Nature conservation projects in southern Chile have generated enclosed spaces, promoting the mobility of some social groups (e.g. tourists and scientists), while restricting or regulating the mobility of others (e.g. fishermen and indigenous people). Although these conservation projects have contributed to avoiding ecological degradation, the establishment of bounded conservation spaces is bringing social implications for the sovereignty and equity in accessing and using natural resources. At the same time mobile actors and activities associated with conservation and resource use transcend these fixed boundaries. This in turn has raised questions over the effectiveness of area-based approaches to conservation. Against this background, this project explores and analyses the governance of mobility and immobility of various actors and sectors in relation to the burgeoning spatial claims of nature conservation projects in the marine and coastal spaces of Southern Patagonia, Chile.
The research adopts a sociological approach following the ideas of the mobilities paradigm. Mobilities represent an emerging social science perspective that challenges the ‘a-mobile’ ways in which much social science research has been carried out, ignoring or trivialising the importance of the movements of people, objects and information. By addressing the research problem through the lens of the mobilities paradigm, we try to overcome the longstanding tradition of social science in conceptualising its objects or subjects of analysis as static elements. Data is collected through fieldwork stays in Patagonia, by tracking and analysing the movement of these actors and sectors. Particularly, we use methods such participant observation, interviews and meetings.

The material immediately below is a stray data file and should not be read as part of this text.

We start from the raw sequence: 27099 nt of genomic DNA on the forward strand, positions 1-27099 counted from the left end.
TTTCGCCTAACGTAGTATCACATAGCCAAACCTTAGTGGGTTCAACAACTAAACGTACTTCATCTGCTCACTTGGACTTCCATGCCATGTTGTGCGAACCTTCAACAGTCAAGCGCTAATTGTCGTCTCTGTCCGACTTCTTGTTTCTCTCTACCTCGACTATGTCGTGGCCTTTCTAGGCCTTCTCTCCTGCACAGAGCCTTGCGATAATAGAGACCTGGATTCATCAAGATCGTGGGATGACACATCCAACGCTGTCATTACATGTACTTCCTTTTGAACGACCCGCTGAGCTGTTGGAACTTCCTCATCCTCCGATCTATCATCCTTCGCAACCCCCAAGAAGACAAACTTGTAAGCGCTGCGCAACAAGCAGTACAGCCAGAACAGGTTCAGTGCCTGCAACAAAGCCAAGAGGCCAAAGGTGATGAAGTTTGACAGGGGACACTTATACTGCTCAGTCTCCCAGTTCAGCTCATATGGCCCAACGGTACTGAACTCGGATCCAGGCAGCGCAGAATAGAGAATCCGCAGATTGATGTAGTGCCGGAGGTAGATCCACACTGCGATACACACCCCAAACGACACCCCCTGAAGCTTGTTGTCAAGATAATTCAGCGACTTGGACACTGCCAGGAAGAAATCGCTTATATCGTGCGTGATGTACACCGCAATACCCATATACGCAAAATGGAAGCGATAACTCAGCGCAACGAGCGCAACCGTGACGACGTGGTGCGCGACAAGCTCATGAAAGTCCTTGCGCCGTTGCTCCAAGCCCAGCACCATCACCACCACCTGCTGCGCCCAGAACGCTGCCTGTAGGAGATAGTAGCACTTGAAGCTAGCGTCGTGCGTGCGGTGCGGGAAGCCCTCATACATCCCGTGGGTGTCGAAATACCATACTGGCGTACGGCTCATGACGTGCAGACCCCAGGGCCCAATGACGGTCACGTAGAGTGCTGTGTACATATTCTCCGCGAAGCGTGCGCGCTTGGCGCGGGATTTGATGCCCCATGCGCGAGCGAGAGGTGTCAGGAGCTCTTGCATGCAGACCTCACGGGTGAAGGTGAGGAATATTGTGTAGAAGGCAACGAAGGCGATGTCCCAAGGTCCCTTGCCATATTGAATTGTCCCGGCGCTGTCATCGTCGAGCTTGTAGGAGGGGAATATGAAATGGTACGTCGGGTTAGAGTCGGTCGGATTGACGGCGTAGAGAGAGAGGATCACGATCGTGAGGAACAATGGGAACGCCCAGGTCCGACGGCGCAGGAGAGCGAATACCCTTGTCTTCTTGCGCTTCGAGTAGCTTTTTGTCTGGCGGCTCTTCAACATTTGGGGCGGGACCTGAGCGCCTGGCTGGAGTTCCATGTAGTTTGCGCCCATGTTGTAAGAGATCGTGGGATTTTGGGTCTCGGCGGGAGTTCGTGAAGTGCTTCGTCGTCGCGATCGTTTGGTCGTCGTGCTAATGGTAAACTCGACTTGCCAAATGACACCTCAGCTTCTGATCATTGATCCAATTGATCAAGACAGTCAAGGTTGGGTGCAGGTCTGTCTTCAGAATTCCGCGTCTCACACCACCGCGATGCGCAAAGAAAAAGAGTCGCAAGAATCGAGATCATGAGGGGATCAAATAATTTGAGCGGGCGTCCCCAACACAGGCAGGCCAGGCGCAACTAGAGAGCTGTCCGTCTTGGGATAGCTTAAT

The research is structured in four chapters. In the first chapter is analysed nature-based tourism’ mobility in the National Park Torres del Paine, the most relevant protected area in terms of the affluence of tourists in Chilean Patagonia. The second chapter explores the historical immobilisation of Kawésqar and Yaghan people, who were nomads of the sea until the first decades of the 20th century. Particularly, it is interrogated how spatial boundaries have affected their mobility, as well as how these nomadic groups currently face the establishment of protected areas in their maritory. The third chapter addresses the mobile nature of king crab fishery, by analysing fluid relations between fishermen and nature. Finally, the last chapter analyses social implication in terms of boundaries and mobilities that brings the configuration of Chilean Patagonia as a space for nature conservation, incorporating forms of mobilities analysed in former chapters, i.e. nature-based tourism, indigenous and fishermen mobilities.
Throughout the research, we expect to understand the ways in which nature conservation projects influence and are influenced by social agents’ mobility, and how this dynamic generates opportunities for conservation governance.